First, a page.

17 Concurrency in Java More Item 70: Example //Use Conditionally Thread-Safe Collections.synchronized wrapper Map m = Collections.synchronizedMap(new HashMap(K,V)());... Set s = m.keySet(); // View needn’t be in synchronized block... synchronized (m) { // Synchronizing on m, not s! for (K key : s ) key.f(); // call f() on each key // Documentation in Collections.synchronizedMap: // “It is imperative that the user manually synchronize on the // returned map when iterating over any of the collection views.” Note that clients can (accidentally or intentionally) mount denial-of-service attacks on other users of m by synchronizing on m and then holding the lock. Private lock idiom thwarts this.

18 Concurrency in Java Item 71: Use Lazy Initialization Judiciously Under most circumstances, normal initialization is preferred // Normal initialization of an instance field private final FieldType field = computeFieldValue(); // Lazy initialization of instance field – synchronized accessor private FieldType field; synchronized FieldType getField() { if (field == null) field = computeFieldValue(); return field; }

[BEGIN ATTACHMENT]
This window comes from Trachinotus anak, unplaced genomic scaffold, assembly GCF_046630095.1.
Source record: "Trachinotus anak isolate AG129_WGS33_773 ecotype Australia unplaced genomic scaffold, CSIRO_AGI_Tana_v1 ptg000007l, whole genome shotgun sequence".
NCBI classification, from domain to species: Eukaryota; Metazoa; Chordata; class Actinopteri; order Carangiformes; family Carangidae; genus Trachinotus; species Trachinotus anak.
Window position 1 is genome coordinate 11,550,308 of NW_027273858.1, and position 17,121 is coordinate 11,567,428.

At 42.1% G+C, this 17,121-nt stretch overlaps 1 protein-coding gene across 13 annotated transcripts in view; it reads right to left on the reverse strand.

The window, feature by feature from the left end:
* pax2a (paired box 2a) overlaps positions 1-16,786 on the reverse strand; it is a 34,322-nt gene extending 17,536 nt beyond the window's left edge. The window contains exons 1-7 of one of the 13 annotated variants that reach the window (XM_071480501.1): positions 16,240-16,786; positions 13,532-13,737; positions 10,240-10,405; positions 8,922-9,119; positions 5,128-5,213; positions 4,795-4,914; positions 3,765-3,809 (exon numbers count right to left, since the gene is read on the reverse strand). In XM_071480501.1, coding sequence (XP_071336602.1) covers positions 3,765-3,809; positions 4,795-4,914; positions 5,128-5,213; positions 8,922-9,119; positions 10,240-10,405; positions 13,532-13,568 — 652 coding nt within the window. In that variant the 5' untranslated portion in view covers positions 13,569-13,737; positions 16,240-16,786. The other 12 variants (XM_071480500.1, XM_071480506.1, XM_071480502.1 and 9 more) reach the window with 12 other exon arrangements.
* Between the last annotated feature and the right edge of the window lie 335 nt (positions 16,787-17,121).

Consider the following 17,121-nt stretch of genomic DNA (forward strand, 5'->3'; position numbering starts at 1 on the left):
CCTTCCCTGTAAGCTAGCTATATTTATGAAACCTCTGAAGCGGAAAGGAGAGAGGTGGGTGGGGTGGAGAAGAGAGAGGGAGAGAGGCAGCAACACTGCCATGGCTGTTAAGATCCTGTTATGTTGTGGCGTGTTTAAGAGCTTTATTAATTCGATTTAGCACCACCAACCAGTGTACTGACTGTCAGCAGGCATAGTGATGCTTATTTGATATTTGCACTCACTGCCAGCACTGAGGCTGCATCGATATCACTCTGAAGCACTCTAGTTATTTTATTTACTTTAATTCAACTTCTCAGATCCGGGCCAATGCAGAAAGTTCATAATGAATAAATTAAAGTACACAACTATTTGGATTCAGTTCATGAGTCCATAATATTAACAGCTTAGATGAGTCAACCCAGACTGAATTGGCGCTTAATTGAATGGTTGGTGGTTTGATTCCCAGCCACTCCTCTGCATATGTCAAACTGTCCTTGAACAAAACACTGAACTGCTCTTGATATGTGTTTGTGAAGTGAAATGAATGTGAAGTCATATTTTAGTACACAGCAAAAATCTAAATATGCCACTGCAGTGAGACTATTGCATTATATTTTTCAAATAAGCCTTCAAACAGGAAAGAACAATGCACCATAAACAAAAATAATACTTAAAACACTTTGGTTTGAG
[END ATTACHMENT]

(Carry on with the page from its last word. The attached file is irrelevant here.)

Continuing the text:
19 Concurrency in Java More Item 71: Double Check Lazy Initialization // Double-check idiom for lazy initialization of instance fields private volatile FieldType field; // volatile key – see Item 66 FieldType getField() { FieldType result = field; if (result == null) { // check with no locking synchronized (this) { result = field; if (result == null) // Second check with a lock field = result = computeFieldValue(); } return result; }

20 Concurrency in Java Item 72: Don’t Depend on the Thread Scheduler Any program that relies on the thread scheduler is likely to be unportable Threads should not busy-wait Use concurrency facilities instead (Item 69) Don’t “Fix” slow code with Thread.yield calls Restructure instead Avoid Thread priorities

21 Concurrency in Java Item 73: Avoid Thread Groups Thread groups originally envisioned as a mechanism for isolating Applets for security purposes Unfortunately, doesn’t really work